Background: The association between grit, defined as perseverance and passion for long-term goals, and professional burnout has not been studied in internal medicine residents. Our objective was to examine whether internal medicine residents' scores on a grit scale were associated with various measures of burnout.
Methods: All residents from a single internal medicine program were invited to participate in a study of grit and burnout. Grit and burnout were measured using the Short Grit Scale and modified Maslach Burnout Inventory, respectively. In addition, demographics, last In-Training Examination (ITE) score, and interest in a subspecialty were captured.
Results: A total of 139 of 168 eligible residents (83%) participated. Emotional exhaustion and depersonalization (i.e., burn out) were identified in 63% and 42% of residents, respectively. Endorsement of emotional exhaustion was higher for residents living with family members, postgraduate year (PGY)1 and PGY2 compared with PGY3 residents, and residents scoring above the 50th percentile on the last ITE. Grit scores were higher for residents not reporting emotional exhaustion. As grit score increases, the odds of reporting emotional exhaustion significantly decreased, after adjustments for demographics, ITE scores, type of medical school, PGY level, and interest in a subspecialty (odds ratio = 0.36, 95% CI 0.15-0.84).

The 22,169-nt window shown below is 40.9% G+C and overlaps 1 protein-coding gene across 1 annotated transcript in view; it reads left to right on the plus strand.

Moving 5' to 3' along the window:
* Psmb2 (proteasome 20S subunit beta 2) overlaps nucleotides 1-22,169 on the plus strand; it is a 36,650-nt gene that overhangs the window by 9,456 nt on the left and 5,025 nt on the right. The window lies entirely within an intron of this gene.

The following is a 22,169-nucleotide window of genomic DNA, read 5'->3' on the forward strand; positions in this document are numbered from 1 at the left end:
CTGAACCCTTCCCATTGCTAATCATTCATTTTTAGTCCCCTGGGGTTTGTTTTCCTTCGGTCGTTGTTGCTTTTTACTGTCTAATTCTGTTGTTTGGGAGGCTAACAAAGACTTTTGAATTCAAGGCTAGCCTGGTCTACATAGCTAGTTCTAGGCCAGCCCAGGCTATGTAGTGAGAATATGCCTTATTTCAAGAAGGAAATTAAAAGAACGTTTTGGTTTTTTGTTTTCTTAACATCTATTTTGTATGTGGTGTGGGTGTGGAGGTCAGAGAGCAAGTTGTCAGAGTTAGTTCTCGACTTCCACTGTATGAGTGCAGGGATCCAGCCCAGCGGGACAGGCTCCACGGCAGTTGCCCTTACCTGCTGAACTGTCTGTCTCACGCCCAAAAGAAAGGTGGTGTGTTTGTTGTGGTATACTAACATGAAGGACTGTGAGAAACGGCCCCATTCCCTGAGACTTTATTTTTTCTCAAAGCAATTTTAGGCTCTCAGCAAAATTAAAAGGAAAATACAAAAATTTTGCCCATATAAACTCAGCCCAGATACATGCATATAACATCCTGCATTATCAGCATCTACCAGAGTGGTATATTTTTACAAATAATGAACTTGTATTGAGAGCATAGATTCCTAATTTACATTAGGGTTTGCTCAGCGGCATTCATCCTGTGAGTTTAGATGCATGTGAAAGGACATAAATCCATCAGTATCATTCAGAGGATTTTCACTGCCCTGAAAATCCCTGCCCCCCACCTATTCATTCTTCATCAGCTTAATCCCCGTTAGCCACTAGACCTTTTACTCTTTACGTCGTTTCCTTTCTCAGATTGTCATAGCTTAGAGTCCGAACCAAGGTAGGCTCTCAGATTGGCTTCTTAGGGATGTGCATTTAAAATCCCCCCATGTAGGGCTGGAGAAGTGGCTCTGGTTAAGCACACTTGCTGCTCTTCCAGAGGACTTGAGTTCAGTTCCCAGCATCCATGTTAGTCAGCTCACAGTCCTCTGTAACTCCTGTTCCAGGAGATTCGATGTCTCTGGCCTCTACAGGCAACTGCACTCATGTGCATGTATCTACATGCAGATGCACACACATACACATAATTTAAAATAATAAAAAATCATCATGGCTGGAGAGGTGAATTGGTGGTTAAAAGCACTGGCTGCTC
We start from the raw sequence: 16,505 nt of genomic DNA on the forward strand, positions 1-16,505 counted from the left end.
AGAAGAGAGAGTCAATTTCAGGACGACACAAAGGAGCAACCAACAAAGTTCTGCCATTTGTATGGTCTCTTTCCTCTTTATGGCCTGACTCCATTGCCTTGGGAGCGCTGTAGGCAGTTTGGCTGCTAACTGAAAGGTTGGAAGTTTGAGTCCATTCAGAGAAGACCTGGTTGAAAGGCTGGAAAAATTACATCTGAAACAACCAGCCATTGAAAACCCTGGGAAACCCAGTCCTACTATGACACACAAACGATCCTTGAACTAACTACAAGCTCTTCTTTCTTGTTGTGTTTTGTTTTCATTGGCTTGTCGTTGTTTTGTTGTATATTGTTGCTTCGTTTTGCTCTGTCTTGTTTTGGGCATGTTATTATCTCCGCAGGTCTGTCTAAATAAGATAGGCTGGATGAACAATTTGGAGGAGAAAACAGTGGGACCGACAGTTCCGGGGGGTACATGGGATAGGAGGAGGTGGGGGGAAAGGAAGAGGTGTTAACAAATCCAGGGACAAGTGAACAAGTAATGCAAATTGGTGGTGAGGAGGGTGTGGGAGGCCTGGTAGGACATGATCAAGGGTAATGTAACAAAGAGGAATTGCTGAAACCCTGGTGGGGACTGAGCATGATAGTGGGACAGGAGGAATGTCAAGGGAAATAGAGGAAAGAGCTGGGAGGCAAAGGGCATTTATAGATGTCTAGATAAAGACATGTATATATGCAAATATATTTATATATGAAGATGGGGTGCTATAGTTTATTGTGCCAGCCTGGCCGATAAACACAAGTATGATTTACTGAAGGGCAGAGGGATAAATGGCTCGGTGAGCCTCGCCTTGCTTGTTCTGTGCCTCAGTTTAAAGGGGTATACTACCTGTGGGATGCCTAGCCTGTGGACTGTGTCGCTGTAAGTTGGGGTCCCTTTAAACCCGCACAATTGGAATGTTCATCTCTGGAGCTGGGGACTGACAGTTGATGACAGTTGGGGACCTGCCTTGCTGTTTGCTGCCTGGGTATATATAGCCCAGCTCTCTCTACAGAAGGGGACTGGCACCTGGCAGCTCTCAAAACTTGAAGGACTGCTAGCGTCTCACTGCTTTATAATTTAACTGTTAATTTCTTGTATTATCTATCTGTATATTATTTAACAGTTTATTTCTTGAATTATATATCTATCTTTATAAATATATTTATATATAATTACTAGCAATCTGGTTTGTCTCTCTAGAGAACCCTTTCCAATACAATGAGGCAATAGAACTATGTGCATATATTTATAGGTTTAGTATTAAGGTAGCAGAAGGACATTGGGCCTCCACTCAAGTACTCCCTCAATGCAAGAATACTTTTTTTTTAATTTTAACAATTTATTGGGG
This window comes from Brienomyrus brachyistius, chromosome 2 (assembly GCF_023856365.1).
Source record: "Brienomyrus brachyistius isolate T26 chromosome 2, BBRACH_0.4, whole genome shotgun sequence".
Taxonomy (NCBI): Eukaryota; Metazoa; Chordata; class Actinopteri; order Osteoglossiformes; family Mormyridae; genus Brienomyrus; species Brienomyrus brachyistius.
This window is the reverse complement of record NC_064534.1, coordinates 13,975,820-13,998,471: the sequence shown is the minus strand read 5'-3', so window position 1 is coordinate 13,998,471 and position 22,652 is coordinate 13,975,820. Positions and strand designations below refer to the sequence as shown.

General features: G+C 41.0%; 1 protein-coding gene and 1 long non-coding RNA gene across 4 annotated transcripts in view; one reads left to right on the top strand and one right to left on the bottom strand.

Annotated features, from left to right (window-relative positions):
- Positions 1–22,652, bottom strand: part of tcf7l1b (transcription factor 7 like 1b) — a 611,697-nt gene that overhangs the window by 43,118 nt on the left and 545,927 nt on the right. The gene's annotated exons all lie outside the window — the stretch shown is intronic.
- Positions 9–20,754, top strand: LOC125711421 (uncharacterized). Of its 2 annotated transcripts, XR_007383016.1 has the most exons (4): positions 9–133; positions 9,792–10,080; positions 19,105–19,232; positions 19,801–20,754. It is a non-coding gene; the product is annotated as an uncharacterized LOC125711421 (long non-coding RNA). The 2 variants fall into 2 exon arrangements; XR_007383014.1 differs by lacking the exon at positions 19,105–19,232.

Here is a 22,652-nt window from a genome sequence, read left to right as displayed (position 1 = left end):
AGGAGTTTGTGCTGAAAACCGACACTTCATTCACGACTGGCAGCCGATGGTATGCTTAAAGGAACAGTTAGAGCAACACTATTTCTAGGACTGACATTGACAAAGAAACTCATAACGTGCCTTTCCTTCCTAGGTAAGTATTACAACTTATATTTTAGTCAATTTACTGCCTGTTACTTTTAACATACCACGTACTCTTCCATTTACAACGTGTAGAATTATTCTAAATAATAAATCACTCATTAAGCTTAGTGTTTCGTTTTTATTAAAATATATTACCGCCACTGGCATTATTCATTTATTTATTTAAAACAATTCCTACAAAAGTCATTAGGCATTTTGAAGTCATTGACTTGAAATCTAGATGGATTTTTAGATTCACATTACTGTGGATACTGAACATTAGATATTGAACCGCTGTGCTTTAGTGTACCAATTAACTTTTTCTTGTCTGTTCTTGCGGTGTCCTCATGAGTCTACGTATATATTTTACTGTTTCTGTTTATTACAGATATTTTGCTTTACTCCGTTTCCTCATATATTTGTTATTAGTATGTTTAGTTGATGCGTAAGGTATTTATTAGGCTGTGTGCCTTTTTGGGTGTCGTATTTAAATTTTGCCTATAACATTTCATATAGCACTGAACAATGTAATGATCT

Conclusions: Grit appeared to be an independent predictor of burnout in internal medicine residents in this sample, with lower grit scores associated with higher burnout scores. By measuring grit early in residency, programs can potentially identify residents at risk for symptoms of burnout, specifically emotional exhaustion, and implement targeted interventions.
Keywords: Burnout; Graduate medical education; Grit; Internal medicine; Residents; Resiliency.
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